Should Younger Patients Ever Have Knee Replacement Surgery?

Christin L. Melton, ELS


April 29, 2015

In This Article

A Controversial Contention

As Dr Bert outlined in a recent article that he expects may generate some controversy, he not only believes that microfracture is unnecessary during an HTO, but that it should be abandoned completely because "research shows that microfracture has declining efficacy after 2 years and actually destroys bone beneath the surface."[16]

Simply unloading the bone with an HTO allows new knee cartilage to form.[15,17,18] "Jung and colleagues showed that if you perform an HTO on a patient with a full-thickness defect in the medial compartment, 94% of the unloaded surface will develop fibrocartilage growth," Dr Bert says.[15]

In a small series of patients who underwent opening-wedge HTO for significant cartilage loss in the medial compartment of the knee, Hinterwimmer and colleagues[19] similarly found that osteotomy increased the thickness or volume of medial cartilage. The study also showed that using HTO to unload the medial compartment did not compromise cartilage in the lateral compartment.

"Studies by Milgrim and colleagues[20] and Johnson and colleagues[21] suggest that aggregates of fibrocartilage sitting beneath the surface are probably responsible for new cartilage formation when the bone is unloaded. Once these aggregates are no longer being loaded, they tend to protrude through the surface and form new cartilage," says Dr Bert.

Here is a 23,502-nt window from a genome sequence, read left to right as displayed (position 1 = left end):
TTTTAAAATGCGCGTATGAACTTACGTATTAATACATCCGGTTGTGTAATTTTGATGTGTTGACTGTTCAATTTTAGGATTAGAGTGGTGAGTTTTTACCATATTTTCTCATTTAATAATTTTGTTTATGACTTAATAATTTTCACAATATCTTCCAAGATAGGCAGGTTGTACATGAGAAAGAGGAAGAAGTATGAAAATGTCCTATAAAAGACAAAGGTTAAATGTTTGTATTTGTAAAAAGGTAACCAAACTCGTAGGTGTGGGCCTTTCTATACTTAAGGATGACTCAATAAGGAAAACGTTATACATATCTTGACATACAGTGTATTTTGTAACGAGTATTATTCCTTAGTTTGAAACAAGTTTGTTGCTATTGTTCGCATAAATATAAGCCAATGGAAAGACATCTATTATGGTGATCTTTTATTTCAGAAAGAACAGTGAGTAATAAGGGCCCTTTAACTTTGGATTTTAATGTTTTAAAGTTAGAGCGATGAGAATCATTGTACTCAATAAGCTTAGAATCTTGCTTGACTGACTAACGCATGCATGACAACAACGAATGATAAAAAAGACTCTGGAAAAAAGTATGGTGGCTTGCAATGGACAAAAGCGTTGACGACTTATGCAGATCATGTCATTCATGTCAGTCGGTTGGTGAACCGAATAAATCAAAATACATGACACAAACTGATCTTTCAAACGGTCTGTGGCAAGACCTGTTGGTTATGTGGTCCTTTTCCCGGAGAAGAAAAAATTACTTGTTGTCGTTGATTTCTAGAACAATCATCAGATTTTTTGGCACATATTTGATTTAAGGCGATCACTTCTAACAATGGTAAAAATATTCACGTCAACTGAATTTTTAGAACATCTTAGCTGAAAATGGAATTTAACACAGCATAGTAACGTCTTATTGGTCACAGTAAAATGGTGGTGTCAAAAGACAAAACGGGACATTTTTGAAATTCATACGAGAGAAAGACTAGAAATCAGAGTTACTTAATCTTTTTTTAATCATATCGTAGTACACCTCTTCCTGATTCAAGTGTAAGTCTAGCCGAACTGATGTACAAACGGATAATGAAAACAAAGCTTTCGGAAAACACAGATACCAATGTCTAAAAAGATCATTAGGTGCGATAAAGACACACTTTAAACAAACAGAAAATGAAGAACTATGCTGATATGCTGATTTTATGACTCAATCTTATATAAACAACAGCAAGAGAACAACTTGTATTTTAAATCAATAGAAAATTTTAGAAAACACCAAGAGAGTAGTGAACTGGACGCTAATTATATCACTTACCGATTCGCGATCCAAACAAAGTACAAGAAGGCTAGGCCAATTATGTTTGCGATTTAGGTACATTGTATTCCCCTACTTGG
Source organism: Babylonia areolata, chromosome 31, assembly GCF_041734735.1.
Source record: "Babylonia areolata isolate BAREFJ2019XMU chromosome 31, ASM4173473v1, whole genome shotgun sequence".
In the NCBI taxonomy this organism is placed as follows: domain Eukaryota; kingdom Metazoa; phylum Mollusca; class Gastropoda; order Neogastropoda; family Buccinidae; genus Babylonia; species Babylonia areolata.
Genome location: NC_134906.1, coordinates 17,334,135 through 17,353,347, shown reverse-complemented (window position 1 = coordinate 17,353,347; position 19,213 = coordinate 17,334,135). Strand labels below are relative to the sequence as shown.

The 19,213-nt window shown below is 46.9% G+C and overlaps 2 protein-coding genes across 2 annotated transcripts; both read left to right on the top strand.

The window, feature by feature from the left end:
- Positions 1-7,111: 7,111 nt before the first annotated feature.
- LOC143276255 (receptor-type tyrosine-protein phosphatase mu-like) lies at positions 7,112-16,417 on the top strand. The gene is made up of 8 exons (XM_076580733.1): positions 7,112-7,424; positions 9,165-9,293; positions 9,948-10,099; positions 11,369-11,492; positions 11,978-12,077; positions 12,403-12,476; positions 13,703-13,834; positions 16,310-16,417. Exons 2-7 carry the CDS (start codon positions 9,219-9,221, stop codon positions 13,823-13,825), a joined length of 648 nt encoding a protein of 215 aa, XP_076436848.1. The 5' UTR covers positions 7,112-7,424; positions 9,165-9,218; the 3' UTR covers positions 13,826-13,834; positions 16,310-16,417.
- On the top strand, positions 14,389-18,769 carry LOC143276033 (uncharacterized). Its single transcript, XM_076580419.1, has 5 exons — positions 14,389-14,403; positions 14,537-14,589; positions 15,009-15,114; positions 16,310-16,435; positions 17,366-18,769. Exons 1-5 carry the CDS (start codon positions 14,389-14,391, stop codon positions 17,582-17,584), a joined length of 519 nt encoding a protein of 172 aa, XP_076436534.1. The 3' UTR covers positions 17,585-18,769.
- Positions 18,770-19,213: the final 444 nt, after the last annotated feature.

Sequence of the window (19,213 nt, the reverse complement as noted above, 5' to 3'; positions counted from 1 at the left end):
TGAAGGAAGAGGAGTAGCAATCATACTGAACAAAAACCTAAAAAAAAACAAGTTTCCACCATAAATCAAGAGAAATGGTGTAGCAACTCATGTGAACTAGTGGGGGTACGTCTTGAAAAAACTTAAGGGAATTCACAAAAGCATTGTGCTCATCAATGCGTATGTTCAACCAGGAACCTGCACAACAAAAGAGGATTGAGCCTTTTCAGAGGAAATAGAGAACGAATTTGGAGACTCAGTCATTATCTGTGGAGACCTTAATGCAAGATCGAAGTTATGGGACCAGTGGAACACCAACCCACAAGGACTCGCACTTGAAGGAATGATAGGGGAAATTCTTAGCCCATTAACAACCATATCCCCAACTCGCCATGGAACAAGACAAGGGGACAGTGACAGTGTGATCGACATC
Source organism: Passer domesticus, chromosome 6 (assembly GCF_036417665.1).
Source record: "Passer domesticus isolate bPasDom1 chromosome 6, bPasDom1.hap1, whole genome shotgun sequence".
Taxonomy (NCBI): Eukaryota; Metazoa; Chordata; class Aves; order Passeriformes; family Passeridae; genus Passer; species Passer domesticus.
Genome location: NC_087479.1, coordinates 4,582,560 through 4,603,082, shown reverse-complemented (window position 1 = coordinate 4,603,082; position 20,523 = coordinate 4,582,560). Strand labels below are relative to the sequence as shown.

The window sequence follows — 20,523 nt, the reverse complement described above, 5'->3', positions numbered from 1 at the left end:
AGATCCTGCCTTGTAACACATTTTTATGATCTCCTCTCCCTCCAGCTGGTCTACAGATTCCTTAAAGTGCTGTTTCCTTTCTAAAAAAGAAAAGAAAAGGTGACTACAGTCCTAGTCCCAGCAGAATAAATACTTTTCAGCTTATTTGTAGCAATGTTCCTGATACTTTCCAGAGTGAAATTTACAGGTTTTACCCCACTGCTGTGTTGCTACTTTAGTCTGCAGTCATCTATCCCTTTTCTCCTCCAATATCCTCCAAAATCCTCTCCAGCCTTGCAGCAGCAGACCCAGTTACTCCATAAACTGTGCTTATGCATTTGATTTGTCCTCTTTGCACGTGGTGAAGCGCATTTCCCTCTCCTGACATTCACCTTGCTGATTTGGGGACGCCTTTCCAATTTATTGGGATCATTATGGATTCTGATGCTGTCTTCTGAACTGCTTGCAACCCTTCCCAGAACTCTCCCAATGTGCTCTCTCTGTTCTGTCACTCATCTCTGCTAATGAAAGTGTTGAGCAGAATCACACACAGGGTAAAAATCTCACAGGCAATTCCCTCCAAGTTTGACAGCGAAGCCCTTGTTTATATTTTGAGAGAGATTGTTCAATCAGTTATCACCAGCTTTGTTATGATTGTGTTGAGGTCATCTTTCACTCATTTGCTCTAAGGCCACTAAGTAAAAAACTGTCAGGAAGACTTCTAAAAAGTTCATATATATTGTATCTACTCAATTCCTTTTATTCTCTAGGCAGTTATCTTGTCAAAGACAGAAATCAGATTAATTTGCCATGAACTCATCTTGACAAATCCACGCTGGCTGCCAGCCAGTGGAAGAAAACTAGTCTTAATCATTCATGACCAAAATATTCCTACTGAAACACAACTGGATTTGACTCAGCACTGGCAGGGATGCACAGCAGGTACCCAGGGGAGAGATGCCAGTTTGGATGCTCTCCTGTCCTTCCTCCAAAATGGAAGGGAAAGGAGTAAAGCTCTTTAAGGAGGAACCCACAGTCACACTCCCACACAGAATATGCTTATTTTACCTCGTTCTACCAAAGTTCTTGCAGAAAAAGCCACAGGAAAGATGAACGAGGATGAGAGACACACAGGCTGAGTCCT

As with many cartilage repair procedures, the new cartilage that forms is mostly fibrocartilage, which Dr Bert points out "is better than nothing."

Long-term survival of the joint surface depends on regenerating hyaline cartilage, however, and "we are still a long way from figuring out how to convert fibrocartilage to hyaline cartilage." A primary obstacle, according to Dr Bert, is that no one has found a way to prevent chondrocytes from dedifferentiating into fibrocartilage.

Because knee osteoarthritis is progressive and many patients who have undergone a procedure such as UKA or HTO eventually need TKA, it is important to consider the possible effects of treatment on a subsequent TKA.[22]

"Several very good studies show that revision of an HTO to a TKA has the same outcomes as a primary TKA," says Dr Bert. He points out that a retrospective study by Cross and colleagues[23] reported similar knee function scores after 5 years for patients who underwent TKA after a failed HTO and patients who had a primary TKA.

Cross and colleagues also found similar 5-year knee function scores for patients who had TKA after a failed UKA. However, the HTO revision group had a higher risk for complications after TKA than the other cohorts.

A New Zealand database study found similar knee function scores between patients who underwent primary TKA or revision TKA after HTO, whereas patients who underwent revision TKA after UKA had significantly worse function scores than the other groups (P < .001).[24] The study also indicated that compared with patients who underwent a primary TKA, early revision was three times more likely among patients who underwent TKA after HTO (P < .001) and four times more likely among patients who underwent TKA after UKA (P < .001).[24]

Dr Bert says that in his experience, "There are no differences in knee outcome scores, complications, or TKA failure when an HTO is revised to a TKA, as long as the original HTO was done properly using rigid hardware."


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